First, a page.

Update: You can find our take on Gov Scott’s veto below. As the House was preparing for its ultimately successful override vote on Thursday, however, the chair and vice chair of House Energy, Reps Tim Briglin (D-Norwich) and Laura Sibilia (I-Dover) spoke eloquently and in detail as to why, in their view, the Governor was wrong to veto the bill. You can watch that here.
Late yesterday, Governor Scott vetoed the Global Warming Solutions Act. That veto is consistent with his long history of talking a good game on climate and then proceeding to oppose nearly all actual action on the crisis. If you read our statement on his veto, you probably sensed our – to put it mildly – exasperation. And if you’d like to know more about the bill – and to see answers to common questions about it – you can check out our FAQ on the Solutions Act here.
As the Governor was taking out his veto pen, people up and down the West Coast were fleeing for their lives from climate-crisis-fueled fires. Over five million acres have burned this year alone, with no end in sight. Vermont, if you’re wondering, is six million acres. It’s entirely possible that by the time the legislature adjourns next week, the fires out west will have eclipsed that number. And depending on how the wind blows, we may have more smoke in our skies. Here. In Vermont. That’s how much of the West is burning.
And as he was signing his name to veto the bill, Americans on the Gulf Coast were bracing for Hurricane Sally, which is now making good on its promise to dump nearly three feet of rain on parts of Alabama and Florida, bringing record flooding with it. Remember Tropical Storm Irene, and what it did to Vermont? That was 11 inches of rain. And while Sally is slamming the Gulf Coast, 6 other tropical disturbances are occurring simultaneously in the Atlantic. We’re running out of letters in the alphabet for named storms this season – only the second time that has ever happened.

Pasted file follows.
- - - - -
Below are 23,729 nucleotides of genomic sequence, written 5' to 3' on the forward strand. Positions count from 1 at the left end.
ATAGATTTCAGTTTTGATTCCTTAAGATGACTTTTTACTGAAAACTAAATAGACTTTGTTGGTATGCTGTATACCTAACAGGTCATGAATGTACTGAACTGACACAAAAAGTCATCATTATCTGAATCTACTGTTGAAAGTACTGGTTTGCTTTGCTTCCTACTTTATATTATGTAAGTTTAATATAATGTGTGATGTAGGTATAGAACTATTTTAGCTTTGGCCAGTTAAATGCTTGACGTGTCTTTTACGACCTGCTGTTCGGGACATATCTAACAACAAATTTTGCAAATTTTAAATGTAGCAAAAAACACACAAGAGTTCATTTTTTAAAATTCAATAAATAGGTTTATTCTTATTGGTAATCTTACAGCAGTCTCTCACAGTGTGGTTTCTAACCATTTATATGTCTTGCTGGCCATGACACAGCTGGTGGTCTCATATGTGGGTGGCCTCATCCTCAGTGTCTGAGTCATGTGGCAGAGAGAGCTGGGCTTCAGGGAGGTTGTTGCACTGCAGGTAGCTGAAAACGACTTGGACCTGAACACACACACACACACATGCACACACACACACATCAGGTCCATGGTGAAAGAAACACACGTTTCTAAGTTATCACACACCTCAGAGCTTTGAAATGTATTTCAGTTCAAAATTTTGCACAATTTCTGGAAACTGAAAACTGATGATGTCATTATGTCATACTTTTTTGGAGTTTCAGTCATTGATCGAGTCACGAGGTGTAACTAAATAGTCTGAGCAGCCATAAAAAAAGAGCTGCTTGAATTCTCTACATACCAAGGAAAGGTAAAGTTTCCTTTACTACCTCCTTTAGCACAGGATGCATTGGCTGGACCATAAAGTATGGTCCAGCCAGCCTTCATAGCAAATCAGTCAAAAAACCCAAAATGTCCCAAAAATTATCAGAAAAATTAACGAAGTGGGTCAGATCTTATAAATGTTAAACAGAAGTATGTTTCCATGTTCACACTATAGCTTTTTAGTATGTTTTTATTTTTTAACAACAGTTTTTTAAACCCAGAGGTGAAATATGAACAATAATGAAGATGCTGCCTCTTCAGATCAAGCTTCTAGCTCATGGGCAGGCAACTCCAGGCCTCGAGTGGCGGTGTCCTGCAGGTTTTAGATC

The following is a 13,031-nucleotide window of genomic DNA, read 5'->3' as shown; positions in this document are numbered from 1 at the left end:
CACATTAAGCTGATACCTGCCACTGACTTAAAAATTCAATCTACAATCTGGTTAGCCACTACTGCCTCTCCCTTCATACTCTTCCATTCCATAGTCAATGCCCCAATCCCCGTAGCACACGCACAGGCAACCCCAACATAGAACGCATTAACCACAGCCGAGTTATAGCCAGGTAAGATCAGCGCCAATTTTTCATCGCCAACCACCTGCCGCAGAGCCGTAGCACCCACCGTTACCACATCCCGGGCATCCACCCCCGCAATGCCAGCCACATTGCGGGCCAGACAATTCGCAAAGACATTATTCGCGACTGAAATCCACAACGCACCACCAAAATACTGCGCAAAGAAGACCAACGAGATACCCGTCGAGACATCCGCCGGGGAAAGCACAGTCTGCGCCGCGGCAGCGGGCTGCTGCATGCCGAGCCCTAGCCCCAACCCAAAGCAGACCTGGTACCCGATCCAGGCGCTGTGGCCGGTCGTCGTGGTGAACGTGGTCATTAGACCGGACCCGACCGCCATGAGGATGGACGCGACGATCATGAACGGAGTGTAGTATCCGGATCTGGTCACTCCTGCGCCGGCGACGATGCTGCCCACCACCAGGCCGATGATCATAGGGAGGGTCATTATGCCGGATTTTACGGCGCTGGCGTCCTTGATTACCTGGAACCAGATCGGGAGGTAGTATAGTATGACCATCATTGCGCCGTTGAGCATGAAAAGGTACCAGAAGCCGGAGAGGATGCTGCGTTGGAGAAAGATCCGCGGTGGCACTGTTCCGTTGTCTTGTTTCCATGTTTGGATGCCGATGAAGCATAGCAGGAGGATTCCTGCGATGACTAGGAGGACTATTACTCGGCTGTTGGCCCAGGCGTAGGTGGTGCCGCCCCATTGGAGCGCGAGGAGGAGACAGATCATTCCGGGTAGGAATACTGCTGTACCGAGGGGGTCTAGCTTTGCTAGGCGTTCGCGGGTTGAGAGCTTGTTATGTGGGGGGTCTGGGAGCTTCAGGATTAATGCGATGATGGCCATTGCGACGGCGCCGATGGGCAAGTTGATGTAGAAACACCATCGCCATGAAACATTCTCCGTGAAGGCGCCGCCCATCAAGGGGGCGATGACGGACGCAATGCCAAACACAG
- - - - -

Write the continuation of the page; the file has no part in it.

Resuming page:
The Vermont Constitution requires Governors to state why they veto bills, though it doesn’t say they have to have good reasons for doing so. So, what did Governor Scott have to say for himself? It boils down to two things. One, that it’s unconstitutional for the legislature to require the executive to act. Aside from the fact that that’s absurd on the face of it – dozens of bills are passed every year that require executive action – it’s important to know that the Attorney General made clear that argument is bogus months ago. And he reiterated that position in the wake of Gov Scott’s veto.
Second, Gov Scott claims that the bill will result in a lawsuit against the state. Here’s the thing about that argument: there are only two scenarios laid out in the Solutions Act that would allow a suit to be brought. First, if the state literally fails to act. At all. Second, the state acts and it’s not enough to hit the targets in the bill – targets that were chosen specifically because Gov Scott has repeatedly stated that he supports them.
Let us be abundantly clear about this – the only way the state is put at any risk of a lawsuit due to the Solutions Act is if Gov Scott and his administration either don’t act at all, or if they put forward actions that clearly fall short of the pollution reduction targets in the bill.
Either Gov Scott intends to follow through on his stated commitment to these targets, or he doesn’t. And since no progress has been made since he signed onto the US Climate Alliance, adding Vermont to the list of states that would meet the Paris Accord goals in the absence of federal leadership, it’s fair to say, three years later, that he doesn’t.
The fact that he vetoed the bill, and is clearly telegraphing that he doesn’t expect, or perhaps doesn’t intend, to put forward a good-faith effort to hit those goals is telling. Fortunately, we and many others will do everything we can to make the Solutions Act a success, whether Gov Scott wants it to be or not.
The climate crisis is here, now, and it continues to wreak havoc across the country. We must take action to protect our future, strengthen our communities, and make sure no Vermonter is left behind. And the Solutions Act is a great start. In the absence of Governor Scott’s leadership, we’re grateful that a vast majority of lawmakers agree with us, already voted in support of this important bill, and are working right now to line up the votes to override the veto.